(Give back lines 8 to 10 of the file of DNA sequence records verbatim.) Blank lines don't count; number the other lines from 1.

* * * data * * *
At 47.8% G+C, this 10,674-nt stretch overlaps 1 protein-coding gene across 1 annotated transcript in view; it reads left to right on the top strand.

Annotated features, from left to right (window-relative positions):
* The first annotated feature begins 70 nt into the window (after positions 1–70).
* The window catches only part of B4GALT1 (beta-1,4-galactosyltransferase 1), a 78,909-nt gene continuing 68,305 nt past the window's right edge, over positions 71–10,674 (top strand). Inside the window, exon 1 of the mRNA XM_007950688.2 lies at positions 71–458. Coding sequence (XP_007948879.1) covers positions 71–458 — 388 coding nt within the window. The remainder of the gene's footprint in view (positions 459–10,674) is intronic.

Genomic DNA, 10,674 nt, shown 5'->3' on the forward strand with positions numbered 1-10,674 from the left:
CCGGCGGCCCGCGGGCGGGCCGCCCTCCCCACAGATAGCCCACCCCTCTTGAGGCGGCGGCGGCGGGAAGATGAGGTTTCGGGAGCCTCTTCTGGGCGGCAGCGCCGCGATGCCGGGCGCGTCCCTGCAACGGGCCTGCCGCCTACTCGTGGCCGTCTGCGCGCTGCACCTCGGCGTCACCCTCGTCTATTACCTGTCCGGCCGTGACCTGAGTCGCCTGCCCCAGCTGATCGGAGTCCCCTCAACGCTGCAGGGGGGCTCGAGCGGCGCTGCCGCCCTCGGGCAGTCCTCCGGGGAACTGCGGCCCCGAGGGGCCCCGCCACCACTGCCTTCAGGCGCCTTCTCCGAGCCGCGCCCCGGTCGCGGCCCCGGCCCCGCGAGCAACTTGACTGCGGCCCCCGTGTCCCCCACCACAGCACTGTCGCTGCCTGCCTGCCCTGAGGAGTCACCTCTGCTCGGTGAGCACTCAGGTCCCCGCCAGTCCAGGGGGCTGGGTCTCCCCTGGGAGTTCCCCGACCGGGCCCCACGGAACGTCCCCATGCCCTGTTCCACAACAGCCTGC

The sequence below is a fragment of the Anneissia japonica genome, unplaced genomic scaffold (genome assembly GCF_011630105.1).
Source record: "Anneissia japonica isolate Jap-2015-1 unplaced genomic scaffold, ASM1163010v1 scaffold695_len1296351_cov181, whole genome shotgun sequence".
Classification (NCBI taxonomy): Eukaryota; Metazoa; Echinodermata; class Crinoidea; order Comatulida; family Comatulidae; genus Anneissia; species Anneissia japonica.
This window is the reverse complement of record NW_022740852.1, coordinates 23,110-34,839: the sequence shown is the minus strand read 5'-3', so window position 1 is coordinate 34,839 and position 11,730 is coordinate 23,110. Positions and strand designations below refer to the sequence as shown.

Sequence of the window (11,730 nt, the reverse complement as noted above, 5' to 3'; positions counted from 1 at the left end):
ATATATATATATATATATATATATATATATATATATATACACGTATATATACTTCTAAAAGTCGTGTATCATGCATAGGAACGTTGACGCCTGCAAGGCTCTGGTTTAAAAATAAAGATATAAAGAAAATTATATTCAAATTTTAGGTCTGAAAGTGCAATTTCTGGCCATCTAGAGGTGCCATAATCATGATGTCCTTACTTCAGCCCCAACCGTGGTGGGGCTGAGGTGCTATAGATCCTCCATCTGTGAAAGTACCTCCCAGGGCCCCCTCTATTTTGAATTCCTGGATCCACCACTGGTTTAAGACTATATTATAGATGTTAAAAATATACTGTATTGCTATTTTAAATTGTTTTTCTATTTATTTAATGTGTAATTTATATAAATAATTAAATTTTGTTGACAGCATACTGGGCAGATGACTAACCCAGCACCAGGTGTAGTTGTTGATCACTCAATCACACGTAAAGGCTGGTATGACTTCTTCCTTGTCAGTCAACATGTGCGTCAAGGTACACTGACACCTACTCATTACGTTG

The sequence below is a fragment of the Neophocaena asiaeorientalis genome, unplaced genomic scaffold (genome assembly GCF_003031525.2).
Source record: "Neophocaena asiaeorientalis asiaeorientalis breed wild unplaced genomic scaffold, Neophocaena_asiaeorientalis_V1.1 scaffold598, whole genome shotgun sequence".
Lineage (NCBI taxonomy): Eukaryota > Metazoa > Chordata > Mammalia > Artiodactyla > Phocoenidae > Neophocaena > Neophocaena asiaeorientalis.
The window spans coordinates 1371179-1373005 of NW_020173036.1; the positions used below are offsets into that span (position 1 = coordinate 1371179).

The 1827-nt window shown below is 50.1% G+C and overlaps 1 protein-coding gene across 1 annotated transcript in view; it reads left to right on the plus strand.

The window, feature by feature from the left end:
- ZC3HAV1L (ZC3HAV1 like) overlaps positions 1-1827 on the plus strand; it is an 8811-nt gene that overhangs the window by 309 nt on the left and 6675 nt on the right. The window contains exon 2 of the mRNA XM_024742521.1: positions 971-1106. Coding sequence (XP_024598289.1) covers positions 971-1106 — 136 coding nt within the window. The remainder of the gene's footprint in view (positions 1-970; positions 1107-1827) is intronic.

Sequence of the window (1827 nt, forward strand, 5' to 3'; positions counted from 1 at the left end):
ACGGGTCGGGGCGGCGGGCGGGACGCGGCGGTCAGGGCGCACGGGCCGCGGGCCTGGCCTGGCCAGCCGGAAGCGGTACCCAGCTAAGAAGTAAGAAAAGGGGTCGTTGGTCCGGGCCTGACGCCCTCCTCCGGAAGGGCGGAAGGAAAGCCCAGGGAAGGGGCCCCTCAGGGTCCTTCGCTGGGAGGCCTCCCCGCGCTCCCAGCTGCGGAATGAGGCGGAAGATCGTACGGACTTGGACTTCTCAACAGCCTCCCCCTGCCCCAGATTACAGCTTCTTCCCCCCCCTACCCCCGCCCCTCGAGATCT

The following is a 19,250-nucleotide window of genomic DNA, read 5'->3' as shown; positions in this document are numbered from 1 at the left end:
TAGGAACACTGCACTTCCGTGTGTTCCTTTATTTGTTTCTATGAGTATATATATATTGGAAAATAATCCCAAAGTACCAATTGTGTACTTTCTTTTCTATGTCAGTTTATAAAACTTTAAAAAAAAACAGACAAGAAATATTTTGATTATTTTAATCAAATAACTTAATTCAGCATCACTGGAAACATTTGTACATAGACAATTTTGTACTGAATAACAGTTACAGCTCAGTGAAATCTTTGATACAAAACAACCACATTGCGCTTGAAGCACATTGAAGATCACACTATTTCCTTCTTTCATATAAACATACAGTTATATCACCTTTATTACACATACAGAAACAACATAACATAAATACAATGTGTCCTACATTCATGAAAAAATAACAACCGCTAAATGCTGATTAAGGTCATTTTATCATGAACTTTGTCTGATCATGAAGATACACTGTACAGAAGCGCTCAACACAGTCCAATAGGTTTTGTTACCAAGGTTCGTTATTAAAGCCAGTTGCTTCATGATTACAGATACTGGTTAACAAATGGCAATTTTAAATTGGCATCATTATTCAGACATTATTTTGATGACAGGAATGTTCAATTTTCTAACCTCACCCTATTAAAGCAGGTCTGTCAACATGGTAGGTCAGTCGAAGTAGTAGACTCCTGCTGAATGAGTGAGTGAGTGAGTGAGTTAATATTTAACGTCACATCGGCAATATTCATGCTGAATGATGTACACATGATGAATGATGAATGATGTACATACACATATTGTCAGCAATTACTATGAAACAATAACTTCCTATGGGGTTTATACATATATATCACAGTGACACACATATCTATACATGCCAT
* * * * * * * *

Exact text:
Source record: "Anneissia japonica isolate Jap-2015-1 unplaced genomic scaffold, ASM1163010v1 scaffold695_len1296351_cov181, whole genome shotgun sequence".
Classification (NCBI taxonomy): Eukaryota; Metazoa; Echinodermata; class Crinoidea; order Comatulida; family Comatulidae; genus Anneissia; species Anneissia japonica.
This window is the reverse complement of record NW_022740852.1, coordinates 23,110-34,839: the sequence shown is the minus strand read 5'-3', so window position 1 is coordinate 34,839 and position 11,730 is coordinate 23,110. Positions and strand designations below refer to the sequence as shown.